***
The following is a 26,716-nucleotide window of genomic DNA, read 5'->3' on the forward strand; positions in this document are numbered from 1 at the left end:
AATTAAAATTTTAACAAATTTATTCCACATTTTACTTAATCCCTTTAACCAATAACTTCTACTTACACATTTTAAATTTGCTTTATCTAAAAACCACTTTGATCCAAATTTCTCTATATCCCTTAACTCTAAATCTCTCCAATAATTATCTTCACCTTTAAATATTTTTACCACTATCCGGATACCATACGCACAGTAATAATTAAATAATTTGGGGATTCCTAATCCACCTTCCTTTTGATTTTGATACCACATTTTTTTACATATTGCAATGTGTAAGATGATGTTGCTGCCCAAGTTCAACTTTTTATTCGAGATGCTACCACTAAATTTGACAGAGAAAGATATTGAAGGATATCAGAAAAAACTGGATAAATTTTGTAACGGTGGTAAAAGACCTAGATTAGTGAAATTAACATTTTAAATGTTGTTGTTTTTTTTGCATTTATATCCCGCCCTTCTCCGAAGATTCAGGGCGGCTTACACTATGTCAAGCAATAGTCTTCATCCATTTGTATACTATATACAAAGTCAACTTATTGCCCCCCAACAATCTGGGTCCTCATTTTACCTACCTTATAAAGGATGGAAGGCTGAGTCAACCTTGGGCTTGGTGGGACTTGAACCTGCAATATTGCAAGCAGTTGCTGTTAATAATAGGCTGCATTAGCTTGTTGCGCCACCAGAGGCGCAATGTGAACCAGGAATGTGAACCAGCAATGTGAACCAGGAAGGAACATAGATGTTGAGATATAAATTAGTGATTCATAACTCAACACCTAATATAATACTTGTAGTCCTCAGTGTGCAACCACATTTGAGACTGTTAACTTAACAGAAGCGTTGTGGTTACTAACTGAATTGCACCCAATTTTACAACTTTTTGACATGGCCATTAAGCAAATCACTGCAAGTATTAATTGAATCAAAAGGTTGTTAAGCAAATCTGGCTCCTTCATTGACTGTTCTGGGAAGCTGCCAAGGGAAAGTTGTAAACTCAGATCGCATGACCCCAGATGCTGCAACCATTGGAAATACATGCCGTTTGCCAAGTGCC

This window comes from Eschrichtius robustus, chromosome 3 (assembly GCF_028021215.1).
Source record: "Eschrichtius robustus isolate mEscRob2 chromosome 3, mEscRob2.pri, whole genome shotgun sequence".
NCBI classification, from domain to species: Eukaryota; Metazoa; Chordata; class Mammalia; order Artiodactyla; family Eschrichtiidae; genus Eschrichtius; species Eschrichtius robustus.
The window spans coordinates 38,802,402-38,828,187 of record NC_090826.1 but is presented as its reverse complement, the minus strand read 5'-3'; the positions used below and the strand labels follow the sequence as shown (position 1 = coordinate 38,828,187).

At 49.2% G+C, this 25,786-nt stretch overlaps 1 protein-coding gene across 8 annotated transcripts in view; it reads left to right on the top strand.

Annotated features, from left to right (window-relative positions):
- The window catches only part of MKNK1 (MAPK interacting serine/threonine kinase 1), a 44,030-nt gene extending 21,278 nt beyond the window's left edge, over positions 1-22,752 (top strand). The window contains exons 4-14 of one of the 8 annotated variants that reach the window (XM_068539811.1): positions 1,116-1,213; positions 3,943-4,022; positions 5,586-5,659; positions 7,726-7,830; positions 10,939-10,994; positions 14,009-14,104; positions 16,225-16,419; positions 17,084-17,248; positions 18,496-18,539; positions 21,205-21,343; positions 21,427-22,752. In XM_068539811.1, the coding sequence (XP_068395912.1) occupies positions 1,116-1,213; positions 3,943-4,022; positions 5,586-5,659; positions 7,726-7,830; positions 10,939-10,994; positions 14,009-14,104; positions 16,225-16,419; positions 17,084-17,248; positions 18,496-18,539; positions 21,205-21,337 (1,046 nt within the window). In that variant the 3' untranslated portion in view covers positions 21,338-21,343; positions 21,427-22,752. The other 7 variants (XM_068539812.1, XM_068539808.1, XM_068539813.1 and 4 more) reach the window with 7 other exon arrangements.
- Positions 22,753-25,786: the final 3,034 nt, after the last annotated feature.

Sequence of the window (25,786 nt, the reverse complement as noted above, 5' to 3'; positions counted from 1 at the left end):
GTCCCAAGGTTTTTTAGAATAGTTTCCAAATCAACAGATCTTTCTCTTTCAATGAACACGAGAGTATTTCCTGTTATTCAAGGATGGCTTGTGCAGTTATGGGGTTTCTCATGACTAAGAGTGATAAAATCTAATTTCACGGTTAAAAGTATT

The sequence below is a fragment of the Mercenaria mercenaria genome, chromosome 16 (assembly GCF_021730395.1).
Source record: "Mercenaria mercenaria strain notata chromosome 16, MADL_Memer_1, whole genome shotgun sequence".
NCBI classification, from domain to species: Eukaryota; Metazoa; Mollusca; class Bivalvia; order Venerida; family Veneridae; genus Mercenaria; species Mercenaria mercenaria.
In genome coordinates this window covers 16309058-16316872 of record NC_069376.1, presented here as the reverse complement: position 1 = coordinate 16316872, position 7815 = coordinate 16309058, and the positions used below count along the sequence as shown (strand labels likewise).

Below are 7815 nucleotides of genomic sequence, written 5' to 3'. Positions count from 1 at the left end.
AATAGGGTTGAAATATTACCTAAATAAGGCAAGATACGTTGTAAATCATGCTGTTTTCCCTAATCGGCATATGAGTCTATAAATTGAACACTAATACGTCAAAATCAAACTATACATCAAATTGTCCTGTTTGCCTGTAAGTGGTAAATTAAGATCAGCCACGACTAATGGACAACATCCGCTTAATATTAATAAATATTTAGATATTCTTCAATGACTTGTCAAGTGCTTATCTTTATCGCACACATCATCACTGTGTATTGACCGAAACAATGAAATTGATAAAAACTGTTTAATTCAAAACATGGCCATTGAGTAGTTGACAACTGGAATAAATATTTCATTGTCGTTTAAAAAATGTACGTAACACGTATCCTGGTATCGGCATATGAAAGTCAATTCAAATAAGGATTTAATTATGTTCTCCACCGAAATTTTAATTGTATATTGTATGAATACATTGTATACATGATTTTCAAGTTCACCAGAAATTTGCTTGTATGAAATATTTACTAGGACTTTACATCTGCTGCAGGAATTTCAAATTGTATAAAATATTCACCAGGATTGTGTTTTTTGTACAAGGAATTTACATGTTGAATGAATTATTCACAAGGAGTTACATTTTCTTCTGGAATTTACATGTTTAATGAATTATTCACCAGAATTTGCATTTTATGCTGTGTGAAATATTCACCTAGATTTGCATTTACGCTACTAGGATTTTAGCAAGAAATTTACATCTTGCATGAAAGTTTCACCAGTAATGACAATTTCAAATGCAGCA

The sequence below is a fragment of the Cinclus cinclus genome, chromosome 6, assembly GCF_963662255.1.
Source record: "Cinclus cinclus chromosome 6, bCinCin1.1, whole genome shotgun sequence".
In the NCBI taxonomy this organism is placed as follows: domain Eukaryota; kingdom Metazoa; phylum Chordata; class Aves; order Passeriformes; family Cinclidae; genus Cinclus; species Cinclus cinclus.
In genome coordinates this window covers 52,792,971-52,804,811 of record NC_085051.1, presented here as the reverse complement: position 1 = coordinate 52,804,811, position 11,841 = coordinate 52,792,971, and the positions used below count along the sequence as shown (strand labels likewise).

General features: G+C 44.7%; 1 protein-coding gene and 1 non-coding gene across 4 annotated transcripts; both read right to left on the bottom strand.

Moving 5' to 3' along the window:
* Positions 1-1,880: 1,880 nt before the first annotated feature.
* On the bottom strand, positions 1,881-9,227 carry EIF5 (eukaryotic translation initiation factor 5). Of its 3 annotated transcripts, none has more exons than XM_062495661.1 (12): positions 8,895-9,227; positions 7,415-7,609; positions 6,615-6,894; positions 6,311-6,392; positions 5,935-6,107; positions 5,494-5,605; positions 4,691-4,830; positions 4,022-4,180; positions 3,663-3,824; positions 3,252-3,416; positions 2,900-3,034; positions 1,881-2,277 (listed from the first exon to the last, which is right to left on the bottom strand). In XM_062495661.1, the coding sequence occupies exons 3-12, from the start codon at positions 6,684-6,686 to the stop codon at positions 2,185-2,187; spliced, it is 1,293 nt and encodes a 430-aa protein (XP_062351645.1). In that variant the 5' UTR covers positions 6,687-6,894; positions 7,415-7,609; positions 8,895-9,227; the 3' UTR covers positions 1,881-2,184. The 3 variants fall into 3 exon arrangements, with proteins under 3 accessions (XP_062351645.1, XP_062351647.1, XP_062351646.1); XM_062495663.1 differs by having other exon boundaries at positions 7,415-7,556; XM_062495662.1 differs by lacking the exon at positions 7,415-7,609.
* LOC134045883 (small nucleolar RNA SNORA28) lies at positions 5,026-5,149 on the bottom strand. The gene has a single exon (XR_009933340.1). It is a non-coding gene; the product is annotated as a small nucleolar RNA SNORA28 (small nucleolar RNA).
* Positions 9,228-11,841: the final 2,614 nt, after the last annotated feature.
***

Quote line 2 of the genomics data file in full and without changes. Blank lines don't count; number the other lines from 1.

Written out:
AATTAAAATTTTAACAAATTTATTCCACATTTTACTTAATCCCTTTAACCAATAACTTCTACTTACACATTTTAAATTTGCTTTATCTAAAAACCACTTTGATCCAAATTTCTCTATATCCCTTAACTCTAAATCTCTCCAATAATTATCTTCACCTTTAAATATTTTTACCACTATCCGGATACCATACGCACAGTAATAATTAAATAATTTGGGGATTCCTAATCCACCTTCCTTTTGATTTTGATACCACATTTTTTTACATATTGCAATGTGTAAGATGATGTTGCTGCCCAAGTTCAACTTTTTATTCGAGATGCTACCACTAAATTTGACAGAGAAAGATATTGAAGGATATCAGAAAAAACTGGATAAATTTTGTAACGGTGGTAAAAGACCTAGATTAGTGAAATTAACATTTTAAATGTTGTTGTTTTTTTTGCATTTATATCCCGCCCTTCTCCGAAGATTCAGGGCGGCTTACACTATGTCAAGCAATAGTCTTCATCCATTTGTATACTATATACAAAGTCAACTTATTGCCCCCCAACAATCTGGGTCCTCATTTTACCTACCTTATAAAGGATGGAAGGCTGAGTCAACCTTGGGCTTGGTGGGACTTGAACCTGCAATATTGCAAGCAGTTGCTGTTAATAATAGGCTGCATTAGCTTGTTGCGCCACCAGAGGCGCAATGTGAACCAGGAATGTGAACCAGCAATGTGAACCAGGAAGGAACATAGATGTTGAGATATAAATTAGTGATTCATAACTCAACACCTAATATAATACTTGTAGTCCTCAGTGTGCAACCACATTTGAGACTGTTAACTTAACAGAAGCGTTGTGGTTACTAACTGAATTGCACCCAATTTTACAACTTTTTGACATGGCCATTAAGCAAATCACTGCAAGTATTAATTGAATCAAAAGGTTGTTAAGCAAATCTGGCTCCTTCATTGACTGTTCTGGGAAGCTGCCAAGGGAAAGTTGTAAACTCAGATCGCATGACCCCAGATGCTGCAACCATTGGAAATACATGCCGTTTGCCAAGTGCC